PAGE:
I guess the honest answer is I don’t always because it’s healthy to take time to stop and reflect. I always have a big goal that I’m working towards and then I have little goals to tick off along the way, that’s definitely the way I stay motivated and psyched to do training.

A lot of it comes down to the people I’m around as well. I’m really fortunate to be surrounded by some incredibly inspirational and motivated people. We all feed off each other quite a lot.

I never expected climbing to be part of the Olympic Games during my professional career […] A lot of people assumed that I would want to compete, but it was quite a hard decision to make.”

Shauna Coxsey MBE

How have you stayed connected since the lockdown? Participated in any Zoom pub quizzes?

No, not yet! I’ve been in touch with my family quite a lot, I have quite a big family and for the first week, they were all working out way more than I was. I was like Oh, I need to step it up!”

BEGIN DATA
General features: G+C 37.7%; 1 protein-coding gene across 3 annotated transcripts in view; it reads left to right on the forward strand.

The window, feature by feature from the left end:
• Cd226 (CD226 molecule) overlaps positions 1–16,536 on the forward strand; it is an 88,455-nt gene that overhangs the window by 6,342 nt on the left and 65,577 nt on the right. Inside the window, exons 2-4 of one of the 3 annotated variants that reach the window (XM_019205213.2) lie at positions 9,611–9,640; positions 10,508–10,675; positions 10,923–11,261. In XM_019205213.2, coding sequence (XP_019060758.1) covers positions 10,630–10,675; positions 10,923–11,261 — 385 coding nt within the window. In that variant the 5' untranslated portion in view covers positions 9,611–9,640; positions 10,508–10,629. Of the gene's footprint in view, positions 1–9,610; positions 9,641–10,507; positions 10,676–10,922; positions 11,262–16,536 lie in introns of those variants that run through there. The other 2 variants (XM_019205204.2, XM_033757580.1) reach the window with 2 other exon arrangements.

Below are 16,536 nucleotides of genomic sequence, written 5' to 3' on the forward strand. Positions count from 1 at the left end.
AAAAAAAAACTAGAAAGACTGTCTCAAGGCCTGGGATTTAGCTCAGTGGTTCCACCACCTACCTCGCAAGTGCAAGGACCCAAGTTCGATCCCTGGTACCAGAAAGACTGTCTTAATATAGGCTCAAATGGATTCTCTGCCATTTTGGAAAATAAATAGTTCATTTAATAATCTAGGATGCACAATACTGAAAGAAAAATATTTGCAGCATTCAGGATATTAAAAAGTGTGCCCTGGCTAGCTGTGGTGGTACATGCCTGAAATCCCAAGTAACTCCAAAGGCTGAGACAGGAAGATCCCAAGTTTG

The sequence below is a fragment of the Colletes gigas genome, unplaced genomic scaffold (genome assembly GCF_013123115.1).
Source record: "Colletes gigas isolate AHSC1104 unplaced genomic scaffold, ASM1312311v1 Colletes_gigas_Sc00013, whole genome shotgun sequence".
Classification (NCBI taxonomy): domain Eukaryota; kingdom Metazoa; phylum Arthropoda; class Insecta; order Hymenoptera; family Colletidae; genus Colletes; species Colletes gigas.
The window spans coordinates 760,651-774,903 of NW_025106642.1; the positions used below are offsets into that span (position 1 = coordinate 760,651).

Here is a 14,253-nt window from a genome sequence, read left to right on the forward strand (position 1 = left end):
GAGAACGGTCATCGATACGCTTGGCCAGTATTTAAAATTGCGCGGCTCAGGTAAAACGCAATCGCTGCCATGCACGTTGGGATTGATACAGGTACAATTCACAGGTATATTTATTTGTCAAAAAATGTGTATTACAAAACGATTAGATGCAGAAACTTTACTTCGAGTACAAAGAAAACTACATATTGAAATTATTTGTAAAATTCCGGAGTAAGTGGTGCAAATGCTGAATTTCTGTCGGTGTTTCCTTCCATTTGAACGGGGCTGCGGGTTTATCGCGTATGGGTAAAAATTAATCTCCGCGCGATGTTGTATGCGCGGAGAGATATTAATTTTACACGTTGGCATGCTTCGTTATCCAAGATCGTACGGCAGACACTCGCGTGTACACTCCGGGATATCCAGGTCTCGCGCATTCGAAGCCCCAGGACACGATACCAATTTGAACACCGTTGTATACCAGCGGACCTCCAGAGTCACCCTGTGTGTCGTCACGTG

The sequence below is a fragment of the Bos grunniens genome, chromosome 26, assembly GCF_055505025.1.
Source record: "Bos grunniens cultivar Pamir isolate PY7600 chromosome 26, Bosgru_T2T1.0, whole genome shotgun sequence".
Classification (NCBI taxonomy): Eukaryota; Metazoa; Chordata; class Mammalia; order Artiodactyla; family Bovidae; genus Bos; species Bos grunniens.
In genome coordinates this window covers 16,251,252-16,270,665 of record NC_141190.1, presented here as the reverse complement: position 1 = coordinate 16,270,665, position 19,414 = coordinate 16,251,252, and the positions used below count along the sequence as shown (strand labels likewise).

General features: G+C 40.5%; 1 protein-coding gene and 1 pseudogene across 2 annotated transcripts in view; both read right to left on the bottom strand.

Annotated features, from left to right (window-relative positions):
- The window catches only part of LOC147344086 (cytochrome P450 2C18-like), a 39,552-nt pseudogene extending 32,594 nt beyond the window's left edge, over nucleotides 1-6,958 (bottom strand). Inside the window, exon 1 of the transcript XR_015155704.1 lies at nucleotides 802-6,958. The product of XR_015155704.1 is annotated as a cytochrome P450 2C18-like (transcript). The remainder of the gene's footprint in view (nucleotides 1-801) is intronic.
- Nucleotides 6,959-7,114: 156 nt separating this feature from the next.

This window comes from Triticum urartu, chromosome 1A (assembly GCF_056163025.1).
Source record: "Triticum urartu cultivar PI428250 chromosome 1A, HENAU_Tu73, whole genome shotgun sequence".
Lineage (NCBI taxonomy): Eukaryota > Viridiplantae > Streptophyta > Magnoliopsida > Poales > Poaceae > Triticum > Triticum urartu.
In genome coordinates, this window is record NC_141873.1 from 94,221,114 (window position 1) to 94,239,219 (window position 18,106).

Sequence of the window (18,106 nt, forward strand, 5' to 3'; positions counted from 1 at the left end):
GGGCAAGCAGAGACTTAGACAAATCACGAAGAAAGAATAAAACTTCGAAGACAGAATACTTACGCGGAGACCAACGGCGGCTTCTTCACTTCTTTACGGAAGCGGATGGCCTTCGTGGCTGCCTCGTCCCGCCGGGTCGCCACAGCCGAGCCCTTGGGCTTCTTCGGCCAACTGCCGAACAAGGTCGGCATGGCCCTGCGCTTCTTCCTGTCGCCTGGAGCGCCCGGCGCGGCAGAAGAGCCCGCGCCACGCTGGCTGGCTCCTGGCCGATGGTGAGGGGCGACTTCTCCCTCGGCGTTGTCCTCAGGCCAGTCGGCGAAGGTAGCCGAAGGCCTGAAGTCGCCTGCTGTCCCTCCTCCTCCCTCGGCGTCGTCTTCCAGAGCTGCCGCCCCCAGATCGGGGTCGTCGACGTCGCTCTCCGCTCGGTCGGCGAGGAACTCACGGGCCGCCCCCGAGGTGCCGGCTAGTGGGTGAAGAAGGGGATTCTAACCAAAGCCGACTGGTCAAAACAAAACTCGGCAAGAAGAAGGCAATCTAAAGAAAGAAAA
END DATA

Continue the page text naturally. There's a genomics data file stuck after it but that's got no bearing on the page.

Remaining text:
I live with my other half and he has been training loads with our housemates. There’s four of us in the house and all of us climb and train so it’s really great to be around people who are super motivated, although I’ve definitely not got up for the 7 a.m. yoga yet, that’s yet to happen! I’m sleeping more than I was before.

How are you spending your downtime?

We’ve been doing a few quizzes at home, that’s kind of the stuff we do anyway. Like we always sit down for dinner together every night. I’m really into cooking. In between eating, sleeping and training, there’s not actually that much downtime left.

You say you’re a good chef, what’s the best thing you’ve made?

I’m currently trying to find some flour so I can continue baking, but that is proving very difficult. I baked a lot before lockdown, so it’s not a new thing for me. At my house, we always usually have people coming round for dinner or a cup of tea. I’m having to dial cake-making back a little bit now given the circumstances, otherwise my household might look a little different after this.

Where has this sudden rise in climbing popularity come from?